FAU’s Yufei Tang, Ph.D., Receives Prestigious NSF CAREER Award
Yufei Tang, Ph.D., an assistant professor, Department of Electrical Engineering and Computer Science, and a fellow of FAU's I-SENSE.
Florida Atlantic University’s Yufei Tang, Ph.D., has received the coveted National Science Foundation (NSF) Early CAREER award. The CAREER program offers the NSF’s most prestigious awards in support of early-career faculty who have the potential to serve as academic role models in research and education and to lead advances in the mission of their department or organization.
Tang, an assistant professor in FAU’s Department of Electrical Engineering and Computer Science within the College of Engineering and Computer Science, and a fellow of FAU’s Institute for Sensing and Embedded Network Systems Engineering (I-SENSE), received a $634,514 NSF CAREER award grant.
His project titled, “Physics-Reinforced Data-Driven Prognostics and Co-Design for Marine Hydrokinetic Energy Systems,” will fundamentally advance knowledge related to monitoring and designing marine and hydrokinetic energy systems, including marine current turbines and wave energy converters.
“Marine and hydrokinetic systems could contribute significantly to a diversified energy economy, improving the nation’s energy security and reducing reliance on fossil fuels,” said Tang. “However, these systems generate power from powerful resources such as strong water currents and/or large waves, which impose physical stresses on the equipment that are several times greater than wind turbines of similar power ratings. These constraints lead to stringent design requirements that increase capital costs. Further, operation and maintenance costs are high because access to equipment is limited due to their offshore geographical location and harsh corrosive environments.”
This project will provide the theoretical and computational foundation to enhance marine and hydrokinetic systems’ maintainability, survivability and efficiency. Results from this research will establish a solid foundation for robust predictive monitoring and co-design of complex large-scale dynamic systems, such as onshore and floating offshore wind farms, connected vehicles, and intelligent structures.
The long-term goal is to transform the conventional marine and hydrokinetic systems’ turbine design process from a sequential approach, where subsystems are designed individually and strong coupling among them is neglected, generally leading to a suboptimal design, to a novel co-design framework that simultaneously accounts for control, reliability and operational expenditure of the overall marine and hydrokinetic system with coupled subsystems. This simultaneous co-design at the earliest stage allows for mutually beneficial subsystems and could significantly improve the overall system performance.
The project will address three research challenges: data scarcity to train an effective prognostics/ diagnostics model for marine and hydrokinetic systems since the industry is new; data quality and concept drift because system dynamics may change over time and sensor data are subject to failures since marine and hydrokinetic systems devices are deployed in harsh, remote areas for long-term operation; and heterogeneous, multi-directional couplings and co-optimization because turbine geometry, control, reliability and maintenance strategies should be designed simultaneously to optimize turbine performance.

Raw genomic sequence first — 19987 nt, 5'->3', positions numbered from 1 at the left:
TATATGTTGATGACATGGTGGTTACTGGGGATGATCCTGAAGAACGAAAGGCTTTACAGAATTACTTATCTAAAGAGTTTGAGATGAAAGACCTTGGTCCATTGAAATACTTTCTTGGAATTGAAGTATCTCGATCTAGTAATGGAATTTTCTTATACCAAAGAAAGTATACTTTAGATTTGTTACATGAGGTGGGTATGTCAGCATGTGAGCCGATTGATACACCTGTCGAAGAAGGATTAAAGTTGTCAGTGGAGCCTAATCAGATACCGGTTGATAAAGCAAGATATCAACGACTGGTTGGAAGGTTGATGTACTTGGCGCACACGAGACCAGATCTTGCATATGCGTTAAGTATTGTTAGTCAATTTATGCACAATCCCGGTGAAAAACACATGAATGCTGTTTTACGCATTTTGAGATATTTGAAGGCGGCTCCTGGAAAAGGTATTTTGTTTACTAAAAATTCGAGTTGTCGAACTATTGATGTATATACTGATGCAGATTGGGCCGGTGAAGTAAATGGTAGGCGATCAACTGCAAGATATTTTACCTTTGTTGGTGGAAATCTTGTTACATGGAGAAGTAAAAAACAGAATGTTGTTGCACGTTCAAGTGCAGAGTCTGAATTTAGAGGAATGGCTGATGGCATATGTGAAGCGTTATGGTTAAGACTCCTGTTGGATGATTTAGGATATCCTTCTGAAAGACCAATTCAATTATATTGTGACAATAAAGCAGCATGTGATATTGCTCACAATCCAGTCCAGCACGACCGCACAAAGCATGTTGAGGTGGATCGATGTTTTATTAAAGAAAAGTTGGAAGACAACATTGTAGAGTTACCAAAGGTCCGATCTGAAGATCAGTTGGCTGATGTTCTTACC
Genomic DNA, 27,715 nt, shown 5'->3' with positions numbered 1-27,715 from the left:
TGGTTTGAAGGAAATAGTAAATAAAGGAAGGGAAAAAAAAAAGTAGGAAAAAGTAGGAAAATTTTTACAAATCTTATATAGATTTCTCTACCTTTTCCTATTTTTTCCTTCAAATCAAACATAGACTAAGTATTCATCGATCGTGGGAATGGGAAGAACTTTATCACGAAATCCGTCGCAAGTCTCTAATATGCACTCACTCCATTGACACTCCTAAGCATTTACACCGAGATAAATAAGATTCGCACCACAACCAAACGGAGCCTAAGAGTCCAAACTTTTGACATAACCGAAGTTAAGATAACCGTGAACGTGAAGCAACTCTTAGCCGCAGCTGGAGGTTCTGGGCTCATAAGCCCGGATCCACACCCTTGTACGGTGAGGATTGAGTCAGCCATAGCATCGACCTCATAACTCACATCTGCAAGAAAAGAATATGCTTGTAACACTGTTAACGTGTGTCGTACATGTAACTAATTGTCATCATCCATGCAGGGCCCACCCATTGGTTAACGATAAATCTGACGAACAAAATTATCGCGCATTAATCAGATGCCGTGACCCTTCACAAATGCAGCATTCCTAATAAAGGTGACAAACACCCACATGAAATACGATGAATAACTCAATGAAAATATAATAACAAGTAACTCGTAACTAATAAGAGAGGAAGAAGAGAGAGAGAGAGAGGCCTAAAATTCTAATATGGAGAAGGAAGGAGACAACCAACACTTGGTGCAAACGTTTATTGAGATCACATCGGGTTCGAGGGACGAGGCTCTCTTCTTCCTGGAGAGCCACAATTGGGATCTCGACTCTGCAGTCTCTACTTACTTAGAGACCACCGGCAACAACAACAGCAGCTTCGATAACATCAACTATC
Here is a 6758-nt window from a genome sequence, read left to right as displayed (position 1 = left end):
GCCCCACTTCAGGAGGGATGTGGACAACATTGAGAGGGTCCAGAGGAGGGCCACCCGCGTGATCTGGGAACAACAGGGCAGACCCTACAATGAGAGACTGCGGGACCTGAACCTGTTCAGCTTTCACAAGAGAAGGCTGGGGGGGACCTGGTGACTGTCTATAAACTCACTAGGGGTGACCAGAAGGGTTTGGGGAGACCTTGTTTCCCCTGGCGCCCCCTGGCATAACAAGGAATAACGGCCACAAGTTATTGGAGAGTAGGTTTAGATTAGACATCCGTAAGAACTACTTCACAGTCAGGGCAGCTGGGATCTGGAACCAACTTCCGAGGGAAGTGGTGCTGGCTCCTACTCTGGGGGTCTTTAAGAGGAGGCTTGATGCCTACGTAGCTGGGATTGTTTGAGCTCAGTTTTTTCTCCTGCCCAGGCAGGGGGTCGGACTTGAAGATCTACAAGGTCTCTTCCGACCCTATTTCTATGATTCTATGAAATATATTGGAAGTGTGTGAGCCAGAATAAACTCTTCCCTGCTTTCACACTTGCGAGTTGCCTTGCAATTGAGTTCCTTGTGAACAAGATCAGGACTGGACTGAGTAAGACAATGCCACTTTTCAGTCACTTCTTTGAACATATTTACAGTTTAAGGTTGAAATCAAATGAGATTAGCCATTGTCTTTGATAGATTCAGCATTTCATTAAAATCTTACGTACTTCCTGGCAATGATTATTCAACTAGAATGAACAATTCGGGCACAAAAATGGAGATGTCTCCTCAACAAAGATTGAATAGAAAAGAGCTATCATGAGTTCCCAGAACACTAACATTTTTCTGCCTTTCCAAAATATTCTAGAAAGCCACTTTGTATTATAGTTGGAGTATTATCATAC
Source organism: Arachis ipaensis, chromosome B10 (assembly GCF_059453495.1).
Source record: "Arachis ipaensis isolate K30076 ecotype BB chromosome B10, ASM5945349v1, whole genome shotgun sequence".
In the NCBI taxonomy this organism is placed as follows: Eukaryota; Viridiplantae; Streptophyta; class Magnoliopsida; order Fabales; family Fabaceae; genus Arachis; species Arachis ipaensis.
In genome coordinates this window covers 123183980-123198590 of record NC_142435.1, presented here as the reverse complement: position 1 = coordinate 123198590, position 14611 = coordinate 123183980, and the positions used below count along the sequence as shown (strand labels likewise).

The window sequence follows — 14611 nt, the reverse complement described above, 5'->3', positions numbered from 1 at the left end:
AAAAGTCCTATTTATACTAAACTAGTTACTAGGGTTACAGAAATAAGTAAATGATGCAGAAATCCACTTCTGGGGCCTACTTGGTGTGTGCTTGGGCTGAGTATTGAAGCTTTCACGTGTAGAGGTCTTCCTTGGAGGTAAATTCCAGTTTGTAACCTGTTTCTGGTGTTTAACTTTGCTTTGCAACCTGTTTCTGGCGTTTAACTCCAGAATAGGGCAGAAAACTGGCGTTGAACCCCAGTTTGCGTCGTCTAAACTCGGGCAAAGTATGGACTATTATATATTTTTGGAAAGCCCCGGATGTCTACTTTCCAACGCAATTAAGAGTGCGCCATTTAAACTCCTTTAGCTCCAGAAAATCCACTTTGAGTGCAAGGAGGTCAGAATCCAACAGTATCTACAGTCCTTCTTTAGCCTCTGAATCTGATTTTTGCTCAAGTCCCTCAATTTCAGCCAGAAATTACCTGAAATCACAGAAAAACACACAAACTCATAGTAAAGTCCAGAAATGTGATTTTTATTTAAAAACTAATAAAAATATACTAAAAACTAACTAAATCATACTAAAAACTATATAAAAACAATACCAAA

Tang and the project team will build responsive surface models that represent the relationships between design parameters and performance index, based on both experimental data and dynamical simulations. White-box co-optimization tools based on deep neural decision trees, an AI technique, will be developed to optimize the turbine design parameters. He will be working closely with FAU’s Southeast National Marine Renewable Energy Center (SNMREC), designated by the United States Department of Energy as one of four national renewal energy centers, and James H. VanZwieten Jr., Ph.D., associate research professor in FAU’s Department of Civil, Environmental and Geomatics Engineering.
“This important NSF CAREER award is a major milestone in professor Tang’s successful career and will help to improve energy systems and accelerate progress in the blue economy,” said Stella Batalama, Ph.D., dean, College of Engineering and Computer Science. “Results from this research will be disseminated in collaboration with the National Renewable Energy Lab and industry partners, as well as through open-source tools, accelerating technology transfer. Importantly, outcomes will be integrated into new research-intensive curricula and a new energy resiliency certificate and will provide opportunities for students from groups underrepresented in STEM to participate in marine renewable energy research.”
Tang’s research interests are in the areas of artificial intelligence and cyber-physical energy systems. His current research focus is on developing theory and algorithms of big data analytics, graph learning and physics-informed neural networks for addressing critical challenges in predictive health monitoring of critical equipment, control co-design of energy systems, smart grid cybersecurity and environment monitoring.
Tang also was an Early-Career Research Fellow of the National Academies Gulf Research Program. He received his Ph.D. in electrical engineering from the University of Rhode Island in 2016.